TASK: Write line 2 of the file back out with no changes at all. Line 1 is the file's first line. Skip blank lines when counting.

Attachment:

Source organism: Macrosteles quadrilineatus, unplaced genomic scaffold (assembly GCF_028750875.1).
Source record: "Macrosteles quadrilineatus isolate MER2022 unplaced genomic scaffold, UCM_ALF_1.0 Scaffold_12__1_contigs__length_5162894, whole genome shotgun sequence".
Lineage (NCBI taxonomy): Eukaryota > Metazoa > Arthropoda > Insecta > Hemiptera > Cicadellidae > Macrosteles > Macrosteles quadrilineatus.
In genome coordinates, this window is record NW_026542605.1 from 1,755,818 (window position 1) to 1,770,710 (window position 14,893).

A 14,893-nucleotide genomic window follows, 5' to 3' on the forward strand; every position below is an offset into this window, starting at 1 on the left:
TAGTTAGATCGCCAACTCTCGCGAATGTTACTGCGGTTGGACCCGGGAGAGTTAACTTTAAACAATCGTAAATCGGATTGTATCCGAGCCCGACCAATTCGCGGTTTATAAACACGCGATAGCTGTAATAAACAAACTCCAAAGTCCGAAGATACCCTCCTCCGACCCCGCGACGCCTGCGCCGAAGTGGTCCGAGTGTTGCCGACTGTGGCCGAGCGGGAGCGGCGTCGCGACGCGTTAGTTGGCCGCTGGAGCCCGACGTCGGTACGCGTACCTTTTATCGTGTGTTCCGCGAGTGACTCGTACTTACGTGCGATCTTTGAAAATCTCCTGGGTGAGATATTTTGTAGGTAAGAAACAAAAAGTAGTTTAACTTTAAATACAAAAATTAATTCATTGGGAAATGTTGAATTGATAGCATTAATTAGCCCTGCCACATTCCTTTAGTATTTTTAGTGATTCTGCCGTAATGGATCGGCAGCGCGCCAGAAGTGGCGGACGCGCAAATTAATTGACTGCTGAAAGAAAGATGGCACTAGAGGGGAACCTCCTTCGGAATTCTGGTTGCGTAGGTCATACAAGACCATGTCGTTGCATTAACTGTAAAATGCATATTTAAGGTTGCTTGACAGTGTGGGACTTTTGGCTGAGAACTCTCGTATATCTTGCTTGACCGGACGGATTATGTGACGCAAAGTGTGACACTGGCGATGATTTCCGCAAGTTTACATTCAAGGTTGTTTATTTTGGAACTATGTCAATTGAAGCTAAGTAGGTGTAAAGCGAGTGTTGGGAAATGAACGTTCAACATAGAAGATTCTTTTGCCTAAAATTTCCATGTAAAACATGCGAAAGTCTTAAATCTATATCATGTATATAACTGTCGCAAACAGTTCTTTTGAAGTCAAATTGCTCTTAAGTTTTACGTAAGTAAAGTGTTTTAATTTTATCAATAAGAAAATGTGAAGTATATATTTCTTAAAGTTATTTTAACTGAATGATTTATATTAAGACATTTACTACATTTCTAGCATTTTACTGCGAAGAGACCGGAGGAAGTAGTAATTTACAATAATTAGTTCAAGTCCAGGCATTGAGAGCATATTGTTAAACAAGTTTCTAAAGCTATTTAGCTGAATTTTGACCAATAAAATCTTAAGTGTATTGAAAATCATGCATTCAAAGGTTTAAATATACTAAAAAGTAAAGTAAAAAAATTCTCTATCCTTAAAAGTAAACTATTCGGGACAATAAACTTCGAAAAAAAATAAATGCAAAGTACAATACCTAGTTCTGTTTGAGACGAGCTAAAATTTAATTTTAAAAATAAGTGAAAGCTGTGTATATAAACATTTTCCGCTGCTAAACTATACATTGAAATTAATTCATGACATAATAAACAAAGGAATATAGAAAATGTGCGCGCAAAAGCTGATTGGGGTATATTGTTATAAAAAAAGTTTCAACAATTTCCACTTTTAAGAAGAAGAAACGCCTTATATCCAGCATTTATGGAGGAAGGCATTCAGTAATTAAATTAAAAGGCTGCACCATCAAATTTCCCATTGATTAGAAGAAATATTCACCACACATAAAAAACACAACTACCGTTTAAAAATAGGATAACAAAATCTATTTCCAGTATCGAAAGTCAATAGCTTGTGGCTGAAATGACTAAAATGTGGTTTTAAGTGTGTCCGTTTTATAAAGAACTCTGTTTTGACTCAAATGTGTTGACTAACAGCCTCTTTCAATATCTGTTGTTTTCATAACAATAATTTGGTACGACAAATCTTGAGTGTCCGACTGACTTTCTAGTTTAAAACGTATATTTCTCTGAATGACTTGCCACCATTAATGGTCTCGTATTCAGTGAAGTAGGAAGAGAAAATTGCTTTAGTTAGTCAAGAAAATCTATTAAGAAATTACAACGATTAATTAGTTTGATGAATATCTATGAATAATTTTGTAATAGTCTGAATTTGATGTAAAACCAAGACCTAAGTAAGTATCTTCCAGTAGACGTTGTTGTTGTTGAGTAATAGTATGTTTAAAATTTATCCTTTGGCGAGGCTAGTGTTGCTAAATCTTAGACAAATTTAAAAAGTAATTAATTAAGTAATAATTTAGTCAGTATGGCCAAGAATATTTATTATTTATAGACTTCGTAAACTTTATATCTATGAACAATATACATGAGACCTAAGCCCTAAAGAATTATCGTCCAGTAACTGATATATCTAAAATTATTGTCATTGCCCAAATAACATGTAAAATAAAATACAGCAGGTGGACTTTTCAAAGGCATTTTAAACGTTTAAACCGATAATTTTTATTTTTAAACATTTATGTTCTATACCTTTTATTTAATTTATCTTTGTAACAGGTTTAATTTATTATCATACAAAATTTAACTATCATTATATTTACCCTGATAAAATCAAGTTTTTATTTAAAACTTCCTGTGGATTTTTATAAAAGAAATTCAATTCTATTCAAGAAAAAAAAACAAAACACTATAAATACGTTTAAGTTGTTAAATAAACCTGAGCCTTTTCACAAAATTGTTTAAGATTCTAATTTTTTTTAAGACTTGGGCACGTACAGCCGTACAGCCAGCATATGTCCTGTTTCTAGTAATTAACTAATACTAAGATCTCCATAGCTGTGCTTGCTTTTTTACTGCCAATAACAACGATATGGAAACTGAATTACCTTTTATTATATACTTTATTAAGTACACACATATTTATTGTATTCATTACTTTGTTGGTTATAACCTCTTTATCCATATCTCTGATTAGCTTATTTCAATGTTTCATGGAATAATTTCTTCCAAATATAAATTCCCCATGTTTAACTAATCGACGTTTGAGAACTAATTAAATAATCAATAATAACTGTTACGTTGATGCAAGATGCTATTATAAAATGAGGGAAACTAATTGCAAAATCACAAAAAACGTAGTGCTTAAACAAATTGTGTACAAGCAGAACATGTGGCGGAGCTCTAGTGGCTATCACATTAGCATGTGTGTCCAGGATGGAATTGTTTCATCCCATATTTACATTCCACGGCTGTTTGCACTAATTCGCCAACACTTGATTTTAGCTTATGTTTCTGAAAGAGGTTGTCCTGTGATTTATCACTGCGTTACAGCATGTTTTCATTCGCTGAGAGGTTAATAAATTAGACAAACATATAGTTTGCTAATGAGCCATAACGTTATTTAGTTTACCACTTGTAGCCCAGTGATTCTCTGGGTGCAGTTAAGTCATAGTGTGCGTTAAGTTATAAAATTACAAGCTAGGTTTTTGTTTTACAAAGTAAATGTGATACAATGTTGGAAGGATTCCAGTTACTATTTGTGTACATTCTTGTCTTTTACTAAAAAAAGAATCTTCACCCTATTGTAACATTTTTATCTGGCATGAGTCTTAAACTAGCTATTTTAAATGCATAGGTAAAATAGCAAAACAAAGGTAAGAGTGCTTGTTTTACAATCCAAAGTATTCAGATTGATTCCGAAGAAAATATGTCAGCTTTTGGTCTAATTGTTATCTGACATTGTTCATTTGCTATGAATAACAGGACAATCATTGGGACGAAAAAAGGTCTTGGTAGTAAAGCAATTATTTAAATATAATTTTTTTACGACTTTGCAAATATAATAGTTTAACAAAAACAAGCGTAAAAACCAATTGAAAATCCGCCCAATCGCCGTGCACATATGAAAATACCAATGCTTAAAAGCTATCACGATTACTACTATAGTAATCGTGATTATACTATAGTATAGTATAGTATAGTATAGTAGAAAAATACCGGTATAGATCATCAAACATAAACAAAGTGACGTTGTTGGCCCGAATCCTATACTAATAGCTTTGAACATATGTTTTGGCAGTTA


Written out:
Source record: "Macrosteles quadrilineatus isolate MER2022 unplaced genomic scaffold, UCM_ALF_1.0 Scaffold_12__1_contigs__length_5162894, whole genome shotgun sequence".